Perhaps the greatest difference between business 30 years ago and business today is the staggering array of communication channels we have available to us now. In the previous generation, if you wanted to communicate with somebody who was outside your office, you had limited options. You’d probably call them on the phone; maybe, in a pinch, you’d write to them. Now, the game has changed dramatically.
The modern employee has no shortage of options. Calls, texts, emails, IMs and social media messaging are just the tip of the iceberg. Still, more new channels are being introduced all the time. For employees, this is exciting, as it means an entirely new level of convenience. For bosses? It’s mostly a positive, but with one caveat. It has become far more difficult to manage employees in today’s hectic business world. Unified communications (UC), however, is one innovation with the ability to make things much easier.
How UC can benefit your business
Fostering good communication has always been a priority for corporate leaders. Having reliable business phone systems is a constant focus. These days, however, companies need more. According to IT Business Edge, the holy grail in the 21st century is a unified communication policy that brings phone, internet and other communications all under one umbrella. This offers many benefits:
- Easier collaboration. When you maximise the number of channels people have to share information, they can work together on their own terms.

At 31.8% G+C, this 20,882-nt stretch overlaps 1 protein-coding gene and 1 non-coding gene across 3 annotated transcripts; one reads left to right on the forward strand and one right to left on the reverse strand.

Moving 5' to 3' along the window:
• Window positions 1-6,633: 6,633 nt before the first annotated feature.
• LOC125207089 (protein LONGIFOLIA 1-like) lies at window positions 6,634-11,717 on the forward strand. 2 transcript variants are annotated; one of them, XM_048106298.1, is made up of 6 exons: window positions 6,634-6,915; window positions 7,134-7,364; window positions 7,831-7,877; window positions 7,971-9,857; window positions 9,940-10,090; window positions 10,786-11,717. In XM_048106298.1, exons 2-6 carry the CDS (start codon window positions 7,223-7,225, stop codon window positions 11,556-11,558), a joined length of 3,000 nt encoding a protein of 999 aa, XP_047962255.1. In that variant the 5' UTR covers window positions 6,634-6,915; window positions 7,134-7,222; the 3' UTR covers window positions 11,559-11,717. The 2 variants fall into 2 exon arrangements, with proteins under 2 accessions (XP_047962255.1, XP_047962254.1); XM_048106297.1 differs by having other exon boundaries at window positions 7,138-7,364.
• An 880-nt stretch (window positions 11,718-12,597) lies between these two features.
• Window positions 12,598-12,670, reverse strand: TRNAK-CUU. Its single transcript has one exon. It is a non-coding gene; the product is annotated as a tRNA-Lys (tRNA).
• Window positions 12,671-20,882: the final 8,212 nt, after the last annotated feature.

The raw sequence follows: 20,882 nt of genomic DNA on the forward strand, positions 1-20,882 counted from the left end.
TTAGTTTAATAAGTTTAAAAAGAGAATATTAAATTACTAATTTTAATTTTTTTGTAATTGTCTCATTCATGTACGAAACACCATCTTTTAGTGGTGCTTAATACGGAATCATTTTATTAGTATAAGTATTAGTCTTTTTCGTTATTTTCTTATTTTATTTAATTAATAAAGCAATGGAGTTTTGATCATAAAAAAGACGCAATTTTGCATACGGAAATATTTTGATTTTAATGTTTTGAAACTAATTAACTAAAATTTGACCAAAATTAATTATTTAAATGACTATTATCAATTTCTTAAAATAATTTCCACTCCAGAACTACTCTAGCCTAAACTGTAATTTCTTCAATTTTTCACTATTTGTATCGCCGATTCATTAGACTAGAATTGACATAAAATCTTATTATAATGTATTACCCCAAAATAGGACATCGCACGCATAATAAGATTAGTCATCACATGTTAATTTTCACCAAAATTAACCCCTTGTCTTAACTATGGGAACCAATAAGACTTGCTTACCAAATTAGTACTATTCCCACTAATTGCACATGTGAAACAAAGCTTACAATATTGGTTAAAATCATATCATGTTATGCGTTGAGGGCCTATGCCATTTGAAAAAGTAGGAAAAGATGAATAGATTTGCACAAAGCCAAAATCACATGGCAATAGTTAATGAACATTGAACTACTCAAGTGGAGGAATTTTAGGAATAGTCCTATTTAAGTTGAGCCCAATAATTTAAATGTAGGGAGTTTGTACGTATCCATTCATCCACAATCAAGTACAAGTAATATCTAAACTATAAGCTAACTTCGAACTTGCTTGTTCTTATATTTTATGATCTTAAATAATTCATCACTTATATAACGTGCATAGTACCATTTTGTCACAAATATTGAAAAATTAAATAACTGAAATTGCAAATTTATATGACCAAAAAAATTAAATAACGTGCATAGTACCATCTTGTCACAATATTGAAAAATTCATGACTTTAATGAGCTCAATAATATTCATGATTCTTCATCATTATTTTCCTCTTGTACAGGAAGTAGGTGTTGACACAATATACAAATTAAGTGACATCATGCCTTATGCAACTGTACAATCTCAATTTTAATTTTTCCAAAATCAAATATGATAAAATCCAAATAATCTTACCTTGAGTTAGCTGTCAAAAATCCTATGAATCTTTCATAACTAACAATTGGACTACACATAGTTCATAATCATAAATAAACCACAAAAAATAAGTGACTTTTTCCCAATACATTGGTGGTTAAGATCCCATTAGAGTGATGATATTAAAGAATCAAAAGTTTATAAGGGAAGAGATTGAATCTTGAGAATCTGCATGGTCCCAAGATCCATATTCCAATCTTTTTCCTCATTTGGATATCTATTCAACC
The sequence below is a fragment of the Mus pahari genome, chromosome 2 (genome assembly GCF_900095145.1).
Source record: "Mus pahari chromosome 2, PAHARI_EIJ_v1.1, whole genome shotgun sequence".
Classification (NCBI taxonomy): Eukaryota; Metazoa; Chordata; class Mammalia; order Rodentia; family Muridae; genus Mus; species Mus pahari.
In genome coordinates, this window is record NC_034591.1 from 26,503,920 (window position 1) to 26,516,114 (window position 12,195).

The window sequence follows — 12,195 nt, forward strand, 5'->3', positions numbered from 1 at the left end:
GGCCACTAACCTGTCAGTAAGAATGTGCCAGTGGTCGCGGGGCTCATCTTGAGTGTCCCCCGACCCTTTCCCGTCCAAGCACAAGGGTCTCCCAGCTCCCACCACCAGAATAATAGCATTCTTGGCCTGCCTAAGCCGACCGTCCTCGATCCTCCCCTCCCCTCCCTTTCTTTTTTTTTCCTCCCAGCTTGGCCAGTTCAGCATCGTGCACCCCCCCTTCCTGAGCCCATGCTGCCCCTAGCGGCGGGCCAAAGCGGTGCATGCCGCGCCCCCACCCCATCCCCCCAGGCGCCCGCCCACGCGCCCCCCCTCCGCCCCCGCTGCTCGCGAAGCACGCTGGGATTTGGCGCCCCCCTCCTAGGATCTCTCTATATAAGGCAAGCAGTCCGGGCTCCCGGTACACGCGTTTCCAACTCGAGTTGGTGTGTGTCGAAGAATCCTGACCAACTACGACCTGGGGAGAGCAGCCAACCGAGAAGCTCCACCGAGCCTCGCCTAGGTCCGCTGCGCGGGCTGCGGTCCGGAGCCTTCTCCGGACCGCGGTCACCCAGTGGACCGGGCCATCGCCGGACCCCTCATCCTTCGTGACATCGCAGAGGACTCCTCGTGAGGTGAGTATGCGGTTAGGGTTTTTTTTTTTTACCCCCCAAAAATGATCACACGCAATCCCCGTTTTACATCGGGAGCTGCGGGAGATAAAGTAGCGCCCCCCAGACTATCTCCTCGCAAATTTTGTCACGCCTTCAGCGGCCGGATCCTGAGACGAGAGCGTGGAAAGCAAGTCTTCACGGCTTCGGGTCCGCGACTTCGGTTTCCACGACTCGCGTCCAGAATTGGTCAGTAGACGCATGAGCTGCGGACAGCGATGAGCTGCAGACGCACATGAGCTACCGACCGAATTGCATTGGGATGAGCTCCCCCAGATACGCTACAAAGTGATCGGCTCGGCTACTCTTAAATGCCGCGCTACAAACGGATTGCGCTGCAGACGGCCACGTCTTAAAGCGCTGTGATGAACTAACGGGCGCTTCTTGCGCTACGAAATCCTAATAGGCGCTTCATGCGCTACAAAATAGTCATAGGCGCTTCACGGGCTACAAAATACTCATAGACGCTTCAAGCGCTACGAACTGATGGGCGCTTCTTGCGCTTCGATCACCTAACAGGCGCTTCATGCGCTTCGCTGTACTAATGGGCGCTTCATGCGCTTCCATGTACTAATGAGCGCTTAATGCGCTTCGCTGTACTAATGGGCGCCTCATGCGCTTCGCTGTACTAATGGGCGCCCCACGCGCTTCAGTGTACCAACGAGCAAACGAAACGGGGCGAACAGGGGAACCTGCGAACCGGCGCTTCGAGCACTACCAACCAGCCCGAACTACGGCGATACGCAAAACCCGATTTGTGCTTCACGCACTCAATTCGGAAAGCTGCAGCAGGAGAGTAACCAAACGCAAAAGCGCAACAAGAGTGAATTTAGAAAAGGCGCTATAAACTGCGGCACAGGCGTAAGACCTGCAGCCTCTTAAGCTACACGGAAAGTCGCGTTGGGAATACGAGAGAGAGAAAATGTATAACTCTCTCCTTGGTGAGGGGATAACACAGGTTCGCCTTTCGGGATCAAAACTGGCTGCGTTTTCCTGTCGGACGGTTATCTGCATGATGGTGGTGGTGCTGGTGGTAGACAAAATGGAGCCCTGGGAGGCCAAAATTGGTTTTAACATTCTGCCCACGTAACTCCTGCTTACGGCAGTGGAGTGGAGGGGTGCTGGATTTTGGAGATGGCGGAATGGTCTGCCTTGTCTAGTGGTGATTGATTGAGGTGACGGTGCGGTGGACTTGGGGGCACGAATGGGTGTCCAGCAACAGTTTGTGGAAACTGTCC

- Eliminating silos. People no longer have any excuse for keeping their work separate from everyone else’s. UC brings everyone together.
- Improved remote work. If an employee is traveling for business or is permanently stationed elsewhere and telecommuting, they can keep in touch with the office easier.
- Cost savings. Fewer subscription fees and less required business travel both translate to a healthier business bottom line.
Add up all of the above, and it’s clear that UC is well worth the investment.
What you need for a smooth implementation
If your company is considering making the move to implement UC, there are a few elements to consider as you go about planning for the transition.
For example, this article by Citizen Tekk recommends getting cross-functional input from your employees before taking decisive action. In other words, talk to different types of workers who communicate in varying ways. C-suite executives, for example, need a variety of channels for communicating with both internal stakeholders and external business partners. Salesmen spend a lot of time reaching out to customers; customer service people, on the other hand, receive more calls than they dial out. You want a solution that will work for everyone.
It’s also crucial to consider the distribution of your workforce and plan optimally for it. This means knowing how many people you have in each office, how they work, how often they travel and so on. Your UC infrastructure must be ready for all challenges, no matter when or where they emerge.
Once you’ve figured out all of the above, you can begin to look for a provider that will deliver on all your communication needs. Ideally, this would be someone who knows and understands your business and is ready to cater to it.
The modern employee relies on calls, IMs, emails and more for getting work done on a daily basis. Our goal is to help with everything, even implementation. That’s why we’ve put together this FREE eBook just for you: Taking Business Communications to the Cloud.